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Posts Tagged ‘Stephen Campbell Moore’

I found this story of scientist Rosalind Franklin rather sad – the lack of recognition of her contribution to DNA science, her unfulfilled personal life and her untimely death are all brought out in Anna Ziegler’s lucid biographical drama. The play suggests the lack of recognition is a combination of sexism, her reluctance to promote herself and her work and a more cautious approach to science. It seems the Cambridge DNA team of Watson and Crick, with the collusion of her London colleague Wilkins, though fully aware of her contribution, fail to acknowledge it publicly and to include her in their Nobel Prize-winning work – which is a great tragedy in itself.

We first meet Franklin when she returns to the UK from France to work at King’s College with Maurice Wilkins. She’s cold, brittle and determined, and she’s immediately faced with the challenge of being a woman in what was still a man’s world in the early 50’s. Wilkins changes her work and status before she’s even begun and snubs her on day one to lunch in the men-only dining room. Her ground-breaking photographic techniques prove crucial to the discovery of DNA but it’s not given recognition, most probably intentionally. Just as those that are recognised are revelling in their Nobel glory, Franklin is dying of tumours which may even have been caused by her work.

Christopher Oram has created an enormous replica of Kings College, above and below ground (where their laboratories were). It’s impressive, and reflects the coldness of the scientific environment and the people and relationships played out within it. Michael Grandage’s staging is rather conservative, with actors stepping forward to narrate parts of the story that are not enacted. The costumes are as grey as the set and with 50’s behavioural restraint and scientific seriousness, the overall feel is clinical.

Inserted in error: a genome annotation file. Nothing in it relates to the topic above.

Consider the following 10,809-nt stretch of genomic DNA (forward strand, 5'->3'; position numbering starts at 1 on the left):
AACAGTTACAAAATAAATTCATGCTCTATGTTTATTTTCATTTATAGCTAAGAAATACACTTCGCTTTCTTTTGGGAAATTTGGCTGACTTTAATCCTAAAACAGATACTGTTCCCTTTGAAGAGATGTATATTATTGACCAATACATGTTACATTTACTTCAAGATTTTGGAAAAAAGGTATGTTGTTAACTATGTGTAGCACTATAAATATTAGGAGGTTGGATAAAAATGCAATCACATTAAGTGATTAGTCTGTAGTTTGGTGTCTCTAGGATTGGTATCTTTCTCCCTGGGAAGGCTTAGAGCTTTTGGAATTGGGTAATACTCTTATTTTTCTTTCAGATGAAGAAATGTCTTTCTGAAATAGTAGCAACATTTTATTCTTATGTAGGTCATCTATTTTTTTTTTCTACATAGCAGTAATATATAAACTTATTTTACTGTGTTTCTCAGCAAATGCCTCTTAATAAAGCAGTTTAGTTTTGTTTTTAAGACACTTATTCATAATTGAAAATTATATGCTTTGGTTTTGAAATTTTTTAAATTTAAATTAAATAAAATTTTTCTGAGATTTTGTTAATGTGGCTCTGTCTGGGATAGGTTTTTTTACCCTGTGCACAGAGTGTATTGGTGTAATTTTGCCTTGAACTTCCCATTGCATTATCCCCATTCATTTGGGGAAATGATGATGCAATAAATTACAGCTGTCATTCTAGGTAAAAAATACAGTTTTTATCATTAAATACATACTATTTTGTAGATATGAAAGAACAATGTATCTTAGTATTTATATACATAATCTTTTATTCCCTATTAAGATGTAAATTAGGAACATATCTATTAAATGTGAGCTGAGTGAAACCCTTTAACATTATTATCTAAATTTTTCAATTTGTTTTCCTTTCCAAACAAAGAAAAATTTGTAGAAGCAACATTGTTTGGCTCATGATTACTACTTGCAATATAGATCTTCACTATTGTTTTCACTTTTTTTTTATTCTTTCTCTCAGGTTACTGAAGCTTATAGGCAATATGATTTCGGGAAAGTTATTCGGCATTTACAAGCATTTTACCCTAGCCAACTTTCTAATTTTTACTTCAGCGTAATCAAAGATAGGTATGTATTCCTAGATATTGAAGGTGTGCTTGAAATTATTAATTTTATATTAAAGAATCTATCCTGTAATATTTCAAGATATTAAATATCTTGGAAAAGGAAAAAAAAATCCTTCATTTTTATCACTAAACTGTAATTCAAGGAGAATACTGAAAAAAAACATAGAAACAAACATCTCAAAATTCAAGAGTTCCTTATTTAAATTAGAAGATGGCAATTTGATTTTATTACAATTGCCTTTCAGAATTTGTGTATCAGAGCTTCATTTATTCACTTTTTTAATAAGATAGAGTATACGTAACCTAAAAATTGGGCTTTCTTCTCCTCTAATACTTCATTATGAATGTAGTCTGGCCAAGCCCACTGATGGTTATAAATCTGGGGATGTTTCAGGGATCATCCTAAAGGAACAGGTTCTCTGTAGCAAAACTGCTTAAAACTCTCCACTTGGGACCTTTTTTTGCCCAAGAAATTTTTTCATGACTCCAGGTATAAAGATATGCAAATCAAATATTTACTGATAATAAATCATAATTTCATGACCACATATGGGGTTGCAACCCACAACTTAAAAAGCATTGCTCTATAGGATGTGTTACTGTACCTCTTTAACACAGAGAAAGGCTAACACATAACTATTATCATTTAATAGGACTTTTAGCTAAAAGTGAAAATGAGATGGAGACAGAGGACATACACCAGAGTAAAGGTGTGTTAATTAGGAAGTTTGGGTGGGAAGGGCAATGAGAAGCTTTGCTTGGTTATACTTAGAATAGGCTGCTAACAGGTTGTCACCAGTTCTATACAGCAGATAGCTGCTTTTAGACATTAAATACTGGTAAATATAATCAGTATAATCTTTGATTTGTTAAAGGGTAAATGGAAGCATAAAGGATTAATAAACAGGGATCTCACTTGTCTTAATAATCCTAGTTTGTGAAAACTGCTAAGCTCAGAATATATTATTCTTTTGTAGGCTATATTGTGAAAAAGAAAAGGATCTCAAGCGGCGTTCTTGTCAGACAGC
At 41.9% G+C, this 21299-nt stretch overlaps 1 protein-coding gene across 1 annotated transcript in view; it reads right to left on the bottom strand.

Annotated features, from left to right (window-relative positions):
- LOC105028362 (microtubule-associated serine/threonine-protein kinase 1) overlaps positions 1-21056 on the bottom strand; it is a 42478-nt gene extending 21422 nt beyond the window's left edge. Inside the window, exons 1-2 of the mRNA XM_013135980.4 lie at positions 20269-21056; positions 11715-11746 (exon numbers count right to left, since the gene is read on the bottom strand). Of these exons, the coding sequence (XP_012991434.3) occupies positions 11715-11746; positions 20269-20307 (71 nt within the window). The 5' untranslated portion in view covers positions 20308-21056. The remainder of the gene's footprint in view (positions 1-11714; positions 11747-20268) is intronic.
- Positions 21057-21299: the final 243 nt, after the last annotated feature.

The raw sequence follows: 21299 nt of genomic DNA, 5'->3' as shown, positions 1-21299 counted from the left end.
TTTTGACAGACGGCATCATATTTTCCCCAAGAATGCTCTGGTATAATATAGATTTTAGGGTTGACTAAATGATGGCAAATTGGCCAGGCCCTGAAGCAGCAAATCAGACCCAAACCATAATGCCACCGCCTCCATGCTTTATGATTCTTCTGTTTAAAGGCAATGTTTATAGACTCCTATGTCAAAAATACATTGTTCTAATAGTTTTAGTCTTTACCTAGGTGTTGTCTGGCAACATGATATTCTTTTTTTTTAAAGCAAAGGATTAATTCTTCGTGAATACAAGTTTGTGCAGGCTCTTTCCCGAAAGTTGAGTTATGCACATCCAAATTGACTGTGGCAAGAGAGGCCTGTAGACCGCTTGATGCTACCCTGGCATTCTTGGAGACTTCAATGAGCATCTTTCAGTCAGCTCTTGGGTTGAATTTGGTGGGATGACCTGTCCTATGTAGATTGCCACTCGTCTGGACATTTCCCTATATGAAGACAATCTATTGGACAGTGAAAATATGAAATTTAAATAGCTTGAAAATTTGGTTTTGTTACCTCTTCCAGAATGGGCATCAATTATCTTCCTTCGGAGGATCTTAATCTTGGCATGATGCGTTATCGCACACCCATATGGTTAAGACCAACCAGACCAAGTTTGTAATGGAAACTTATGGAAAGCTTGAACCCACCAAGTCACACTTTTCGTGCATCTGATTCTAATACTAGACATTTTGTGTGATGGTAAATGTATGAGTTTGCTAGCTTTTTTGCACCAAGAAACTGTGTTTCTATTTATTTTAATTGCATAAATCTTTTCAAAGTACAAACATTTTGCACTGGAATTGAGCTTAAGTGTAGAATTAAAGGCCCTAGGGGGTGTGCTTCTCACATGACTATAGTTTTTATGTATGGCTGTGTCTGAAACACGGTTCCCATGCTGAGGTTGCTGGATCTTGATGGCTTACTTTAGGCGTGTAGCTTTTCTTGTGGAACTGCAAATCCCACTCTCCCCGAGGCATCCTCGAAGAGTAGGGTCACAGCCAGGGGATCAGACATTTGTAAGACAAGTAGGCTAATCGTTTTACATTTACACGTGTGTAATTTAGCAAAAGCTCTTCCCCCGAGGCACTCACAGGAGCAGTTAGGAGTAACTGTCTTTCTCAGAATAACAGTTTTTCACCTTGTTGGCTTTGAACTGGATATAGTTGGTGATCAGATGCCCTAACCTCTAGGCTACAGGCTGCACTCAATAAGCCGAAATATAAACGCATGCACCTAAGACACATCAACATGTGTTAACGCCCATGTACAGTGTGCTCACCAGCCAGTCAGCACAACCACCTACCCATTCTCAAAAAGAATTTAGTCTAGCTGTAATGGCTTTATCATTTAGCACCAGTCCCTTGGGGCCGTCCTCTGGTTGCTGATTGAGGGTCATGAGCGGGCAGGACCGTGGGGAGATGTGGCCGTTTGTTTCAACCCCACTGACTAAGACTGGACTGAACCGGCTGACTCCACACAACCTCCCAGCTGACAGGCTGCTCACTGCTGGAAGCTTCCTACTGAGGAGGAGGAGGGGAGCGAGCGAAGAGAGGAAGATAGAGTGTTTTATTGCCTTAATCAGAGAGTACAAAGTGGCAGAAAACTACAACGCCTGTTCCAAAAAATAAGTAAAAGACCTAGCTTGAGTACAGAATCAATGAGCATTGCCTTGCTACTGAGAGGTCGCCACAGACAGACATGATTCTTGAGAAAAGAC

Nicole Kidman is completely believable in this role, and you soon forget you’re in the presence of a modern film icon. I realised how much she invested in the role at the curtain call when she changed before your eyes from the character into the actress, and this was far from instant. She has five fine performances around her, and makes no attempt to scene steal or attention grab. Stephen Campbell Moore is outstanding as the complex Wilkins, with hints of guilt and longing. Edward Bennet and Will Attenborough are great together as the livelier Cambridge pair of Crick and young American Watson respectively. Patrick Kennedy plays another American scientist Don Caspar with child-like enthusiasm, in awe of Franklin, showing his less scientific feelings for her more overtly than Wilkins. Joshua Silver is very good too as her assistant Gosling, sometimes caught between loyalty to her and their boss.